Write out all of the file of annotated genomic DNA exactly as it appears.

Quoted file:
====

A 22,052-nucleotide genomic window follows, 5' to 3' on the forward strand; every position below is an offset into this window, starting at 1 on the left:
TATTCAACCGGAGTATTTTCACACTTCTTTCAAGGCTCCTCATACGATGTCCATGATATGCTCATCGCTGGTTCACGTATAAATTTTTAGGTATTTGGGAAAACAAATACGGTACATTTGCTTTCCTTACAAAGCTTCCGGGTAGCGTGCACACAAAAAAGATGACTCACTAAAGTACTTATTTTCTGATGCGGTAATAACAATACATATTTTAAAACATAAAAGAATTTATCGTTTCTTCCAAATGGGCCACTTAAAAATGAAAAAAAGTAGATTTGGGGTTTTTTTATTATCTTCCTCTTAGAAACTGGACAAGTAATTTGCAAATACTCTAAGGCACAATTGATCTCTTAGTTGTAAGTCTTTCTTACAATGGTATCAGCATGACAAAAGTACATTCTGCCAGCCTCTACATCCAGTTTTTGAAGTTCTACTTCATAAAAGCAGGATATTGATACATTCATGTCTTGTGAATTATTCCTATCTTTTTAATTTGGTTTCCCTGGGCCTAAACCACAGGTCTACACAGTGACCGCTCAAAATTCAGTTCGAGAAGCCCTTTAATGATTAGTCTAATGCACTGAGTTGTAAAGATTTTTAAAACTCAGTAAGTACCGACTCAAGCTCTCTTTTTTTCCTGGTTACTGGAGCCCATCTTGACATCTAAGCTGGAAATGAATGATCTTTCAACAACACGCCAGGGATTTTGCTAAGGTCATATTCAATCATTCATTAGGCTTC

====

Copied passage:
A 22,052-nucleotide genomic window follows, 5' to 3' on the forward strand; every position below is an offset into this window, starting at 1 on the left:
TATTCAACCGGAGTATTTTCACACTTCTTTCAAGGCTCCTCATACGATGTCCATGATATGCTCATCGCTGGTTCACGTATAAATTTTTAGGTATTTGGGAAAACAAATACGGTACATTTGCTTTCCTTACAAAGCTTCCGGGTAGCGTGCACACAAAAAAGATGACTCACTAAAGTACTTATTTTCTGATGCGGTAATAACAATACATATTTTAAAACATAAAAGAATTTATCGTTTCTTCCAAATGGGCCACTTAAAAATGAAAAAAAGTAGATTTGGGGTTTTTTTATTATCTTCCTCTTAGAAACTGGACAAGTAATTTGCAAATACTCTAAGGCACAATTGATCTCTTAGTTGTAAGTCTTTCTTACAATGGTATCAGCATGACAAAAGTACATTCTGCCAGCCTCTACATCCAGTTTTTGAAGTTCTACTTCATAAAAGCAGGATATTGATACATTCATGTCTTGTGAATTATTCCTATCTTTTTAATTTGGTTTCCCTGGGCCTAAACCACAGGTCTACACAGTGACCGCTCAAAATTCAGTTCGAGAAGCCCTTTAATGATTAGTCTAATGCACTGAGTTGTAAAGATTTTTAAAACTCAGTAAGTACCGACTCAAGCTCTCTTTTTTTCCTGGTTACTGGAGCCCATCTTGACATCTAAGCTGGAAATGAATGATCTTTCAACAACACGCCAGGGATTTTGCTAAGGTCATATTCAATCATTCATTAGGCTTC